. . . finds itself on the Perry indictment. Our local newspaper, which hates Rick Perry the way MSNBC hates Fox News, is all in. String'im up!
Note to reader: This blog post busted out of the corral before I had finished working it. Check back later. I'll finish it when I can. DDH
But other progressive and liberal newspapers -- USA Today, the Washington Post, even the New York Times -- and honest liberals all across the fruited plain are . . .
. . . running for the hills.
Editorial, "Is Gov. Rick Perry's Bad Judgment Really a Crime?" nytimes.com, August 18, 2014. [Bad] political judgment is not necessarily a felony, and the indictment handed up against him on Friday -- given the facts so far -- appears to be the product of an overzealous prosecution.
. . . .
[His] ill-advised veto still doesn't seem to rise to the level of a criminal act. . . .
Governors and presidents threaten vetoes and engage in horse-trading all the time to get what they way, but for that kind of political activity to become criminal requires far more evidence than has been revealed in the Perry case so far. . . .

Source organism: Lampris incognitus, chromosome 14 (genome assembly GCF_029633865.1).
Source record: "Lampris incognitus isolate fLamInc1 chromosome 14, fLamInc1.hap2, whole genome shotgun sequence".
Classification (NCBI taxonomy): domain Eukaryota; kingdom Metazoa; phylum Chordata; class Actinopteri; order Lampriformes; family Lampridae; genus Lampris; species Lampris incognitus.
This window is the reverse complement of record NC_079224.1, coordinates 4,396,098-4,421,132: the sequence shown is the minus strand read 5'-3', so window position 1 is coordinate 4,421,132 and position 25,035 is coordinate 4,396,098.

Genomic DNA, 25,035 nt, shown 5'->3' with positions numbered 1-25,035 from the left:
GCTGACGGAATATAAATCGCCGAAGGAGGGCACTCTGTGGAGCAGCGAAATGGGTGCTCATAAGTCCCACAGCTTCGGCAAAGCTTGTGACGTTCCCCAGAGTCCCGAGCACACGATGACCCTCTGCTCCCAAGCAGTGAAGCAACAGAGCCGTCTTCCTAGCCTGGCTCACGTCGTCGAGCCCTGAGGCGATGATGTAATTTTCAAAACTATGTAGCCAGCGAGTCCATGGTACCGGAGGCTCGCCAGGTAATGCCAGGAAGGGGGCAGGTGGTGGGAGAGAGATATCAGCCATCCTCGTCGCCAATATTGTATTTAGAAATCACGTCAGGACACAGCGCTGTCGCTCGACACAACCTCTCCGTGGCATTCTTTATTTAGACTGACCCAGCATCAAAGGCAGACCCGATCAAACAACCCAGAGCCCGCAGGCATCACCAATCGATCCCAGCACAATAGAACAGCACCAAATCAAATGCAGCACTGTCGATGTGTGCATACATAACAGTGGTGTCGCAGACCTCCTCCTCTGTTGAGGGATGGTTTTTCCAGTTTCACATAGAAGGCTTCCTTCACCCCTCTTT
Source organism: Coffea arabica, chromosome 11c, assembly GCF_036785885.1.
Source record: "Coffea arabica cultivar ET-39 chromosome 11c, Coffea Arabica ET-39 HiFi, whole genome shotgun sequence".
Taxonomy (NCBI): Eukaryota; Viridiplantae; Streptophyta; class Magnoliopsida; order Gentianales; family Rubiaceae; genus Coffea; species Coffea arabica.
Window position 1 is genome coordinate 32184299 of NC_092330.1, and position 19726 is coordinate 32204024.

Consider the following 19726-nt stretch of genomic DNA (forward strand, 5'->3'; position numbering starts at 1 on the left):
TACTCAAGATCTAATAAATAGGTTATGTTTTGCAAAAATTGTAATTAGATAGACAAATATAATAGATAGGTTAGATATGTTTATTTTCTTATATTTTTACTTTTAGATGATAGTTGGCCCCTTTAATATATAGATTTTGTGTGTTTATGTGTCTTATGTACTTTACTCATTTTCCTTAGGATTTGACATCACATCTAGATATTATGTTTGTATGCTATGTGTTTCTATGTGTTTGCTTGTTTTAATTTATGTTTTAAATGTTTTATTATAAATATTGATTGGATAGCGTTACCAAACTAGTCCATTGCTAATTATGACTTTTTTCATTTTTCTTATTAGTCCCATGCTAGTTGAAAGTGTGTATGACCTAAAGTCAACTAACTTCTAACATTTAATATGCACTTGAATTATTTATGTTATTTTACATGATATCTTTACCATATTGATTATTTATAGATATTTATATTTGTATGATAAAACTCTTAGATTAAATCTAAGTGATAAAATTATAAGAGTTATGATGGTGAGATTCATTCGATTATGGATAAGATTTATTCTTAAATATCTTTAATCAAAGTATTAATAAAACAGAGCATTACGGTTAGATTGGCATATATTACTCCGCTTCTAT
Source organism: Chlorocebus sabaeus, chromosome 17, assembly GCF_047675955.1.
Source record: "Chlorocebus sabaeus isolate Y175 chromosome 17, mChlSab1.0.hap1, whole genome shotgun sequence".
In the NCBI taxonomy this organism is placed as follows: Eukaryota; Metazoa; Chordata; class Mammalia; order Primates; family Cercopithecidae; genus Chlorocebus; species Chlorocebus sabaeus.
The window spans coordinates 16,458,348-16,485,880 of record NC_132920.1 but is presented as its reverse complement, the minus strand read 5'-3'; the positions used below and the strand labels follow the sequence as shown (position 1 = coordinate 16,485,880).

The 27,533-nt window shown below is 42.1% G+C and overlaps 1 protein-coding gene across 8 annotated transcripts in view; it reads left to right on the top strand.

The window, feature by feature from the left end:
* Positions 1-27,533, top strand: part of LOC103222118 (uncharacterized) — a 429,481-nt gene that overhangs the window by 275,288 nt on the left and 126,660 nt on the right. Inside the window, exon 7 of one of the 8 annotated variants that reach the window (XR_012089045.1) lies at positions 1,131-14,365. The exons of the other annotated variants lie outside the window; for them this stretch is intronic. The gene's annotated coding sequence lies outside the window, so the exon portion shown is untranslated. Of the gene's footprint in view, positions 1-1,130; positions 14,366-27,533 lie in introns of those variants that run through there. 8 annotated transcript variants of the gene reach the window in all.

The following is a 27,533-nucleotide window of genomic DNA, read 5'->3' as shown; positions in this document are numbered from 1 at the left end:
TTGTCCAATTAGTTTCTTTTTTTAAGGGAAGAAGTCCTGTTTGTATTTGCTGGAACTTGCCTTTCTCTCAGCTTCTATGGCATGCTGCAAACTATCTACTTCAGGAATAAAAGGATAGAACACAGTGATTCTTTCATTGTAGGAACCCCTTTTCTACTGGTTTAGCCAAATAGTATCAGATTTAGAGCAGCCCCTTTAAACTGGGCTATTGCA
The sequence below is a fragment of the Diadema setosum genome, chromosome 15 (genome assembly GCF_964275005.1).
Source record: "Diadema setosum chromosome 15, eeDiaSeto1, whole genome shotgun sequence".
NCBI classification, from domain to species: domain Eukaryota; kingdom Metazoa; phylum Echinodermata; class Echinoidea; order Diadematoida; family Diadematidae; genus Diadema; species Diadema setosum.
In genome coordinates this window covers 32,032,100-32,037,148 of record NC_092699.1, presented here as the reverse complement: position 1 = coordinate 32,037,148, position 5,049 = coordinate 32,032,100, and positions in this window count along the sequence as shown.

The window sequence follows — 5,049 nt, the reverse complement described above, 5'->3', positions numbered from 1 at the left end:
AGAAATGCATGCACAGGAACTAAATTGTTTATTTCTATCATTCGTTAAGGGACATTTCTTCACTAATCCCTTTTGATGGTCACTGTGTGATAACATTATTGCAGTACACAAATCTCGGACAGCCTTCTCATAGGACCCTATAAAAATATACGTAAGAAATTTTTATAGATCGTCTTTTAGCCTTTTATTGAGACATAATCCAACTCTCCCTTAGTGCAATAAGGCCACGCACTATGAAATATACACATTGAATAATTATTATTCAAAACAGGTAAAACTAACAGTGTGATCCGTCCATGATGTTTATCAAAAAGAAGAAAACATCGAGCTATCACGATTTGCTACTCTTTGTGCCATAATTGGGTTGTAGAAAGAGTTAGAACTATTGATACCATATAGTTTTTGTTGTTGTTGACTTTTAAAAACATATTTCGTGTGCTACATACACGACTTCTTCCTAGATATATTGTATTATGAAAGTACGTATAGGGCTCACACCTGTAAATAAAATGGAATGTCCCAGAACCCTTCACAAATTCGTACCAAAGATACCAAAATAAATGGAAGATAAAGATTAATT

The Times is right on the big issue but wrong on an important detail. The problem here is not lack of evidence. It's the lack of a crime. Imagine any set of facts you wish. Governor Perry still had the power to veto the disputed item in the budget -- for any reason, for no reason, with or without a prior threat -- all without being guilty of any crime. Accuse him of lack of style, if you wish, or quarrel with him on policy. But trying to throw him in prison for these things, if that's what you believe, reflects rather more badly on you than on him.
Harvard Law Professor Alan Dershowitz calls himself a "liberal Democrat who would never vote for Rick Perry," but he's still "outraged over the Texas governor's indictment Friday on charges of abuse of power and coercion. / The charges are politically motivated and an example of a "dangerous" trend of courts being used to affect the ballot box and politics, he told Newsmax on Saturday. [Mr. Dershowitz is a Newsmax colominist.] / "Everybody, liberal or conservative, should stand against this indictment," Dershowitz said. "If you don't like how Rick Perry uses his office, don't vote for him."
The city of Houston, Texas -- a city built on the solid foundation of common sense and infected by a healthy dose of common decency -- has the misfortune of being "served" by a newspaper that lacks both.